* If you're using cooked, leftover chicken, decrease the butter to 2 tbsp.

Serve with the Cheddar Bay Biscuits (recipe below) or a rustic, crusty bread and a side salad with a light vinaigrette or your favorite salad dressing. This soup is even better the next day! If it becomes a litte too thick, just thin it with a little milk.

Red Lobster's Cheddar Bay Biscuits

Makes 4 Servings

1 cup all-purpose flour
1 1/2 tsp. baking powder
1/2 tsp. salt
1 tbsp. shortening (Crisco)
1/2 cup milk
1/4 cup cheddar cheese, shredded
1/4 cup butter, melted
1/8 tsp. garlic powder

Combine the flour, baking powder, and salt in a bowl (you can also use a food processor or mixer) and cut-in the shortening. If mixing the biscuits by hand, you can use a pastry cutter, but I like to use my fingers to blend the shortening into the dry ingredients. Blend until the mixtures resembles cornmeal. Add the milk and cheese. Mix until a soft dough forms. Drop by spoonfuls onto an ungreased baking sheet. Mix the melted butter and garlic powder in a small bowl. Bake biscuits for 6-8 minutes in a 450-degree oven; brush with butter/garlic powder mixture and return to oven for another 4-6 minutes or until golden brown. Brush the butter/garlic powder over the biscuits when the come out of the oven.

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Wednesday, November 2, 2011

Imitation is the Purest Form of Flattery

The caramel got away from me!

Makes 2 - 8 oz. or 1 - 16 oz. cup

1/2 cup fresh espresso - see note below, if you don't have an espresso machine

2 tbsp. vanillla syrup - see recipe below, if you don't have a bottle of the store-bought syrup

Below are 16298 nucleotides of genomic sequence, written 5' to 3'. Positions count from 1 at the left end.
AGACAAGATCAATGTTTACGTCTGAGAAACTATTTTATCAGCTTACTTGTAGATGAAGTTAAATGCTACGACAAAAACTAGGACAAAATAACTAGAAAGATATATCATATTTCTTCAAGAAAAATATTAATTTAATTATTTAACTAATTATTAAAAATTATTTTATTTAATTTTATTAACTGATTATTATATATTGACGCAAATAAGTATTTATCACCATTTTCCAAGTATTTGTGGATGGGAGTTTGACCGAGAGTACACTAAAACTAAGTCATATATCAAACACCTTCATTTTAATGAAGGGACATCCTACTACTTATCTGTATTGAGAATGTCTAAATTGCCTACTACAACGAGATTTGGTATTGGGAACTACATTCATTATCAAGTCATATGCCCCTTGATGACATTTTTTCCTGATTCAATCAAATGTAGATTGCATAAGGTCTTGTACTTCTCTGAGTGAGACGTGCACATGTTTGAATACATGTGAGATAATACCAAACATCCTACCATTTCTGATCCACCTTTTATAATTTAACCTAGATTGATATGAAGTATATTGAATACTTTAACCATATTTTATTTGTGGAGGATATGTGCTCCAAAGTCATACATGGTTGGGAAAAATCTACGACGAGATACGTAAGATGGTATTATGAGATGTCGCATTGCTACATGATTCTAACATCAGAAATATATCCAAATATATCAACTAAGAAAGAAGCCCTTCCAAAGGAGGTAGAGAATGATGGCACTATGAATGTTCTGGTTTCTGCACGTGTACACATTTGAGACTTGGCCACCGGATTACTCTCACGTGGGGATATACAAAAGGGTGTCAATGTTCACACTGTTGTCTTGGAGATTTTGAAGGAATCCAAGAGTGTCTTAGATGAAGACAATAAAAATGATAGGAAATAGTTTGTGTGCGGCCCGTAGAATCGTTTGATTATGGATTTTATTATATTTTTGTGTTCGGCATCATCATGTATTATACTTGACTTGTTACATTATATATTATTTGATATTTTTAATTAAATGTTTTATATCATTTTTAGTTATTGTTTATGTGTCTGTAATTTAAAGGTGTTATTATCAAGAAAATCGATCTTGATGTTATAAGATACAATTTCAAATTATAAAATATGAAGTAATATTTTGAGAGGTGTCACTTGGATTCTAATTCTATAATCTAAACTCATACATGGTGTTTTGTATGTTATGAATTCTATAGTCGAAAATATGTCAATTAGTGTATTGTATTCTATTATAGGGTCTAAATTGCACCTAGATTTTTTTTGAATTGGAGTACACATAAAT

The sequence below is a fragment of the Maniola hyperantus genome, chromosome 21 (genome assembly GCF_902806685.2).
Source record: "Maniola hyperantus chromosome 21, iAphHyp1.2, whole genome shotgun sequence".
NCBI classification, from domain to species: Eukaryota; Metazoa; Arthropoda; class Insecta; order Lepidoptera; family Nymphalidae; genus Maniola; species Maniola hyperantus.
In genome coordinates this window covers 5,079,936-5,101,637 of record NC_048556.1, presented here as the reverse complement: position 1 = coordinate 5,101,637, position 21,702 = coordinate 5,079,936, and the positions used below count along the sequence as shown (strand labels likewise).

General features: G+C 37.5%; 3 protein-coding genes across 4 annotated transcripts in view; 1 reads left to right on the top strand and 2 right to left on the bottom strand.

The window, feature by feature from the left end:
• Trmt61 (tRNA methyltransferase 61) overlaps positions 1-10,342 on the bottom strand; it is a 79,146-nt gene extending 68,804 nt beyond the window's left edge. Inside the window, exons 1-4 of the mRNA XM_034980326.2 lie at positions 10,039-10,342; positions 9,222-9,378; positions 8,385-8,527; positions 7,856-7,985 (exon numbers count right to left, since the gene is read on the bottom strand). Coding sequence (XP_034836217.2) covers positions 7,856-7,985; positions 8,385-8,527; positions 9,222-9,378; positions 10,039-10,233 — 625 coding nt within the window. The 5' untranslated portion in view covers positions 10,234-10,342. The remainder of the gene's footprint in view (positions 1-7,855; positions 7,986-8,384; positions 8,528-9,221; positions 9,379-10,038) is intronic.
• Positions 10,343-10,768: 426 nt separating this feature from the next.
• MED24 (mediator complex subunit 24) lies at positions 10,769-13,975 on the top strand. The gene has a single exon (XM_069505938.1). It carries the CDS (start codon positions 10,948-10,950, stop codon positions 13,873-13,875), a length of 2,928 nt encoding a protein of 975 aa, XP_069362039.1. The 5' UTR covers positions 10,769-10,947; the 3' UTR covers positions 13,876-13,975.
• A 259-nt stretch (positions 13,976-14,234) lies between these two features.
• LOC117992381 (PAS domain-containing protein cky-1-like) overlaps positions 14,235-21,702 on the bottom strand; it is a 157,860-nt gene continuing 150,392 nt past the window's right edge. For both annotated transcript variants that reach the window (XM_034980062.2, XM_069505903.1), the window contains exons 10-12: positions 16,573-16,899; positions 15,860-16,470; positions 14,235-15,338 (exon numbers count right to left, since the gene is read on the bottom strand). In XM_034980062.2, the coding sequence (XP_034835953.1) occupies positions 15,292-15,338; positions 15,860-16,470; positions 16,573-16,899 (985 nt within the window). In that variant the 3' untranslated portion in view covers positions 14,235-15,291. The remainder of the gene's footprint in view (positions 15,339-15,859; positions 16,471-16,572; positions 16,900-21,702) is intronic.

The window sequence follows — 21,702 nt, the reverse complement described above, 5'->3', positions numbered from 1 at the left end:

1 cup milk, steamed with froth - see note below, if you don't have an espresso machine or steam wand

3-4 tbsp. caramel sauce - see recipe below, if you don't have the store-bought sauce

Top Secret Starbuck's instructions (for a 16 oz. serving - cut the measurements in half for an 8 oz. serving):  to a coffee mug, add 2 tbsp. vanilla syrup and 1 cup steamed milk. Use a spoon to hold back the froth while adding the steamed milk. Top with the milk foam and then add freshly brewed espresso (this is the super-duper secret to a great macchiato - add the espresso after the syrup, steamed milk, and foam!). Drizzle the caramel sauce in a criss-cross pattern across the milk foam. Enjoy!

1 cup water

3/4 cup sugar

1/2 tsp. vanilla

Combine the water and sugar; bring to a boil. Reduce heat and simmer for 5 minutes or until sugar is completely dissolved. Remove from heat and add vanilla. Cool and store in a covered container in the refrigerator.

How to make espresso without an espresso machine:  place 1/2cup of finely ground coffee into your automatic drip coffee maker basket. Pour 1 cup cold water into the water reservoir. Brew coffee. This should make approximately 1/2 cup espresso.

How to steam/froth milk without a steam wand:  there's a couple of ways to accomplish this - you can place 1 cup cold milk into a jar with a lid and vigorously shake the jar for 30-60 seconds or until the milk has doubled in volume (you'll see big bubbles at first, but they'll become smaller as you continue shaking).  Remove the lid from the jar and microwave the milk for 30-45 seconds, keeping an eye on the milk so it doesn't become too hot (you'll lose the froth). Or, if you have an immersion blender, you can use that instead of shaking a jar of cold milk. You still start with cold milk, froth it with the immersion blender, and then microwave it to heat it. With either method, the froth will really form up when it's heated.